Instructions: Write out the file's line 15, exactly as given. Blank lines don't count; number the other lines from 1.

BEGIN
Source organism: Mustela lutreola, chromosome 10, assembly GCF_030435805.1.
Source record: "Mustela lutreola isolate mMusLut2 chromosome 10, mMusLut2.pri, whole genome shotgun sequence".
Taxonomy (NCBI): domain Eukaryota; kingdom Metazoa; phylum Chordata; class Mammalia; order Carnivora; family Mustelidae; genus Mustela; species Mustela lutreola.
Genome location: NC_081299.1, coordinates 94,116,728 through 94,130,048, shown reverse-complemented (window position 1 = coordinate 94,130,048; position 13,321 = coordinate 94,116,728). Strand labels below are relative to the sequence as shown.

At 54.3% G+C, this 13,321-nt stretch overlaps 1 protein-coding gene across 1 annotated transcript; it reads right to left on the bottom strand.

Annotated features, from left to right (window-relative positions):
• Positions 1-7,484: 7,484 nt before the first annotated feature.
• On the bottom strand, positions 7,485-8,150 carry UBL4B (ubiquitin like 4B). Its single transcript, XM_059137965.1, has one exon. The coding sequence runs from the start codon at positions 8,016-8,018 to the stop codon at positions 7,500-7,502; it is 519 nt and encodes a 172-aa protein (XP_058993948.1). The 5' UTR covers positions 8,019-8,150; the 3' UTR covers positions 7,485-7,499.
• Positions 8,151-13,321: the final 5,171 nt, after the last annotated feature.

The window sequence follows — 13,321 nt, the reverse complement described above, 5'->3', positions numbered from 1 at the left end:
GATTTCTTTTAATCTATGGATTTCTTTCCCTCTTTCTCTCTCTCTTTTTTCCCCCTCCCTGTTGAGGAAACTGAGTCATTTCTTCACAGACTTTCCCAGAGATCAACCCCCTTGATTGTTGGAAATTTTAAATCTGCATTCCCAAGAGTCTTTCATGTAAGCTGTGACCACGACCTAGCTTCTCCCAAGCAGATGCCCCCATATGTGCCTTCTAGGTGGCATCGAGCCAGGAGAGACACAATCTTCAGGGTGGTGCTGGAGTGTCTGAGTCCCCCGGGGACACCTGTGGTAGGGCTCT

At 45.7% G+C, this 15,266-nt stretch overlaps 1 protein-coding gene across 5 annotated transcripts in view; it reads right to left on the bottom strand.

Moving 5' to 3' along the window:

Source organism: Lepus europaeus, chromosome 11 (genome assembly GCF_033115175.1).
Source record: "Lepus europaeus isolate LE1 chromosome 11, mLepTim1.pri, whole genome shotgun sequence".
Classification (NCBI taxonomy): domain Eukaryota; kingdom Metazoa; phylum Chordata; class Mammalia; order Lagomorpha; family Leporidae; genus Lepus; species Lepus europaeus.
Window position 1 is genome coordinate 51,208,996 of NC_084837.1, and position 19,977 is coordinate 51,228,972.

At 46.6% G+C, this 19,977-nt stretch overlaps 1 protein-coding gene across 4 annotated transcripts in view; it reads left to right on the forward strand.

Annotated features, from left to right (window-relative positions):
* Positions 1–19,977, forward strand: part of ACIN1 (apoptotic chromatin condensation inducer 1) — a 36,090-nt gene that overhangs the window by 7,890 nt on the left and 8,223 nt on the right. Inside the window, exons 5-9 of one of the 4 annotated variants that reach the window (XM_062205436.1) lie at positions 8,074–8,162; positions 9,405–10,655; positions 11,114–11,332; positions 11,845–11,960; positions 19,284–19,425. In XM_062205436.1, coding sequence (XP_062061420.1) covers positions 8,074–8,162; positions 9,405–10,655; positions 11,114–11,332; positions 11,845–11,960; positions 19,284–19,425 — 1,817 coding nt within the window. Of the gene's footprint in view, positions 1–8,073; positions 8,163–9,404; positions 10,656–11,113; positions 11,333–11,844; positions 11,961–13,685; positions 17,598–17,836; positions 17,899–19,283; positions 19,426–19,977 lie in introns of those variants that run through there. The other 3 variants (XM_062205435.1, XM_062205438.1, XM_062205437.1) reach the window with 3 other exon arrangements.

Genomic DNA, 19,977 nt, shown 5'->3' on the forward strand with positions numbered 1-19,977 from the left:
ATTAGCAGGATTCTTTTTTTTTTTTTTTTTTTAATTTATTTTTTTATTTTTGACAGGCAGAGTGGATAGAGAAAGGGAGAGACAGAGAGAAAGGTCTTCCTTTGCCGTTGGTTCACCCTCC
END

Source record: "Lepus europaeus isolate LE1 chromosome 11, mLepTim1.pri, whole genome shotgun sequence".